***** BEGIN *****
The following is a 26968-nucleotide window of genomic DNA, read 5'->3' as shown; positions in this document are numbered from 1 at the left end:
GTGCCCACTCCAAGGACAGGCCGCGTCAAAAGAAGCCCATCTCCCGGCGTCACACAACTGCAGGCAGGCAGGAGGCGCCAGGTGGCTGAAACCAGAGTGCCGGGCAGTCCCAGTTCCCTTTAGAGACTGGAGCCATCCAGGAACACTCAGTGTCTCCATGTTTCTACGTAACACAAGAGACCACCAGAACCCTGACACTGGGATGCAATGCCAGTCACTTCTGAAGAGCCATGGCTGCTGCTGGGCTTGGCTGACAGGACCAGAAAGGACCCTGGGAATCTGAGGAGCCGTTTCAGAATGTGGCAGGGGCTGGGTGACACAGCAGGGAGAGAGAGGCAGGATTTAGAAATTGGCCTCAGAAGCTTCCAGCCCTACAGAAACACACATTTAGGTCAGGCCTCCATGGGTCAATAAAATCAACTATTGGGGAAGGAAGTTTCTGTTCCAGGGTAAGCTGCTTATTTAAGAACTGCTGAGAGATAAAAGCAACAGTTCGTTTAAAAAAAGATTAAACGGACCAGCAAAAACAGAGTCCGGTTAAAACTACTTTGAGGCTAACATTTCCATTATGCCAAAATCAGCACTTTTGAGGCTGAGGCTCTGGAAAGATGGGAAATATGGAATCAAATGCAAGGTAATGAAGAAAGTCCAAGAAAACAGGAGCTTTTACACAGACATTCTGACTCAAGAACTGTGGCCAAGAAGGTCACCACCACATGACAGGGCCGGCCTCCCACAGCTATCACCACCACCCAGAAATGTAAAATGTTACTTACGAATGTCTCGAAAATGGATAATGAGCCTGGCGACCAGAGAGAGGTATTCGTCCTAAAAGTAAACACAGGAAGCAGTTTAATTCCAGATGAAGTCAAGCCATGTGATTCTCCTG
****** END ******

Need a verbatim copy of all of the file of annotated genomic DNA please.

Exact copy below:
The following is a 26968-nucleotide window of genomic DNA, read 5'->3' as shown; positions in this document are numbered from 1 at the left end:
GTGCCCACTCCAAGGACAGGCCGCGTCAAAAGAAGCCCATCTCCCGGCGTCACACAACTGCAGGCAGGCAGGAGGCGCCAGGTGGCTGAAACCAGAGTGCCGGGCAGTCCCAGTTCCCTTTAGAGACTGGAGCCATCCAGGAACACTCAGTGTCTCCATGTTTCTACGTAACACAAGAGACCACCAGAACCCTGACACTGGGATGCAATGCCAGTCACTTCTGAAGAGCCATGGCTGCTGCTGGGCTTGGCTGACAGGACCAGAAAGGACCCTGGGAATCTGAGGAGCCGTTTCAGAATGTGGCAGGGGCTGGGTGACACAGCAGGGAGAGAGAGGCAGGATTTAGAAATTGGCCTCAGAAGCTTCCAGCCCTACAGAAACACACATTTAGGTCAGGCCTCCATGGGTCAATAAAATCAACTATTGGGGAAGGAAGTTTCTGTTCCAGGGTAAGCTGCTTATTTAAGAACTGCTGAGAGATAAAAGCAACAGTTCGTTTAAAAAAAGATTAAACGGACCAGCAAAAACAGAGTCCGGTTAAAACTACTTTGAGGCTAACATTTCCATTATGCCAAAATCAGCACTTTTGAGGCTGAGGCTCTGGAAAGATGGGAAATATGGAATCAAATGCAAGGTAATGAAGAAAGTCCAAGAAAACAGGAGCTTTTACACAGACATTCTGACTCAAGAACTGTGGCCAAGAAGGTCACCACCACATGACAGGGCCGGCCTCCCACAGCTATCACCACCACCCAGAAATGTAAAATGTTACTTACGAATGTCTCGAAAATGGATAATGAGCCTGGCGACCAGAGAGAGGTATTCGTCCTAAAAGTAAACACAGGAAGCAGTTTAATTCCAGATGAAGTCAAGCCATGTGATTCTCCTG